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Bush to push for corporate reforms

Bush will use his Saturday radio address to demand that corporate leaders live up to a 'higher ethical standard.'
Bush will use his Saturday radio address to demand that corporate leaders live up to a 'higher ethical standard.'  


From Kelly Wallace
CNN Washington

WASHINGTON (CNN) -- President Bush, who expressed outrage this week about the WorldCom financial scandal, vowed Friday to hold corporate executives accountable to a higher standard than "trying to fudge the numbers."

Democrats too are using the issue to garner political support, criticizing the Republican administration for allowing corporate malfeasance to take place on a grand scale.

Bush, who will use his Saturday radio address and a July 9 speech in New York to demand that corporate leaders live up to a "higher ethical standard" according to a senior administration, gave a preview of his views at a campaign appearance for Rep. Connie Morella, R-Maryland.

"Let me tell you how strongly I feel about this. I believe if somebody is running a corporation, if somebody has got responsibilities to shareholders and employees, they have the responsibility to be above board at all times, to be frank and honest with all the numbers," said Bush.

"We can have all kinds of rules, and we will. I mean, I laid out some initiatives in March of this year that will hold people accountable. And our Justice Department will hold people accountable.

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"But corporate America has got to understand there's a higher calling than trying to fudge the numbers, kind of try to slip a billion here or a billion there and may hope nobody notices; that you have a responsibility in this country to always be above board.

"We expect high standards in our schools, we expect high standards in corporate America as well, and I intend to enforce the law to make sure that there are high standards."

The administration official said Bush would press lawmakers to pass his proposals to improve corporate responsibility. Last March, the president outlined a 10-point plan which included calling on CEO's to vouch for the veracity of their company's financial statements.

That plan was prompted by the scandal involving energy giant Enron, which filed for bankruptcy last year -- the largest such filing in American history. Thousands of Enron employees lost their retirement savings when the company went under. Its accounting practices are the focus of a Justice Department inquiry.

The senior official did not rule out the prospect of Bush offering additional proposals, but said Bush would also stress a "higher calling" beyond just new laws and new rules. The president, according to the official, will say there should be a "higher ethical standard" for individuals leading America's corporations.

After learning that WorldCom misaccounted for $3.8 billion, Bush sharply criticized the company, calling the revelations "outrageous."

"We will fully investigate and hold people accountable for misleading not only shareholders, but employees as well," Bush said during a photo opportunity with British Prime Minister Tony Blair at the Group of Eight summit, a gathering of the world's wealthiest nations plus Russia, in Canada.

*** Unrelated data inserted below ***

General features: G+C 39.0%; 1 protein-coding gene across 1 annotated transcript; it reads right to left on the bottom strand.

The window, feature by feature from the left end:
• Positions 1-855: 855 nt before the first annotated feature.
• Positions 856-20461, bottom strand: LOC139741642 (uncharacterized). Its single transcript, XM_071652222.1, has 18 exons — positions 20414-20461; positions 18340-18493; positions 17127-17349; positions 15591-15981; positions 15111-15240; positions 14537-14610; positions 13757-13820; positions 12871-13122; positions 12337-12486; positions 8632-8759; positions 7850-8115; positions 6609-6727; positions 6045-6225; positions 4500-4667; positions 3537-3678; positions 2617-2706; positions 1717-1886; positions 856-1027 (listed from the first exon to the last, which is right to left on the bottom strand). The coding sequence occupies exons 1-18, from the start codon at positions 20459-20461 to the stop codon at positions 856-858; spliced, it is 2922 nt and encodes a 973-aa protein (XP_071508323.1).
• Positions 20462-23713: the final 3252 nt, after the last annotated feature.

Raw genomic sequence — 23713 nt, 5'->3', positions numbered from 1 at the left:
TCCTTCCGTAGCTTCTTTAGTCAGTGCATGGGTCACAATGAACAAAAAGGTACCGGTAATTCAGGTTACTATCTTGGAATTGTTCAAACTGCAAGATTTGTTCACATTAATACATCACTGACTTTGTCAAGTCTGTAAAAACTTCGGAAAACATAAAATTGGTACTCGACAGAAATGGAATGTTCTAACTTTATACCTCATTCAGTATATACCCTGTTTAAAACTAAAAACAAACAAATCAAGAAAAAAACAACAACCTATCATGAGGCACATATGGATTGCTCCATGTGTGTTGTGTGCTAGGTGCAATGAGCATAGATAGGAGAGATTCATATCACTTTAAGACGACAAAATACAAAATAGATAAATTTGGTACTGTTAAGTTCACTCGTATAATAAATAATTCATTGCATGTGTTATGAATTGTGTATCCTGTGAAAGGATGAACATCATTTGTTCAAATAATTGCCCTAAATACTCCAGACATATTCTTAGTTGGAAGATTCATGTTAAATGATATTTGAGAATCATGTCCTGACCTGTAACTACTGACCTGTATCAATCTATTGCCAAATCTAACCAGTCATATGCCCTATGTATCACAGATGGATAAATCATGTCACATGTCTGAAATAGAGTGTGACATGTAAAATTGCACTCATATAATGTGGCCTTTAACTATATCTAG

"There is a need for a renewed corporate responsibility in America," the president added. "Those entrusted with shareholders' money must -- must -- strive for the highest of high standards."

Bush said most corporate leaders are "good, honest, open people who care about their shareholders and employees," but added that when the federal government discovers "egregious practices," his administration will "go after them."

The issue has taken on partisan overtones. Senate Majority Leader Tom Daschle, D-South Dakota, Friday joined the growing chorus blaming Republican policies of deregulation in part for corporate scandals.

"The Republicans came to Congress saying there is too much government regulation, there is too much government involvement in the corporate sector. And what we need now is to remove government and all its presence from any oversight responsibilities," said Daschle.

"Piece by piece, they dismantled the regulatory environment that we had and, in large measure, created this sense of laissez-faire, of just total unwillingness on the part of regulatory or enforcement agencies to play a role."

Daschle singled out the Bush administration as having an attitude that companies should self-police and not be required to submit to oversight.

With congressional elections four months away, Democrats are using the WorldCom debacle to adopt a message that they, not Republicans, are the party Americans can trust to monitor corporate America to protect their investments.

Daschle said it is a message that plays well "in all the states," that this issue has "skyrocketed" to top the issues he hears about when he travels the country.

"I think the American people are very concerned about it, and they should be. And I think they are going to be asking, 'So, what is the position of either party?' And I would think that they could clearly discern a significant difference," said Daschle.

"We're not in favor of government intrusion, but we are in favor of a regulatory environment that assures confidence, that assures that when laws are broken, they are enforced and people go to jail. I think that's what's been missing over the last couple of years."

The Senate will take up Democratic-sponsored accounting regulation legislation after the July 4 recess.



 
 
 
 







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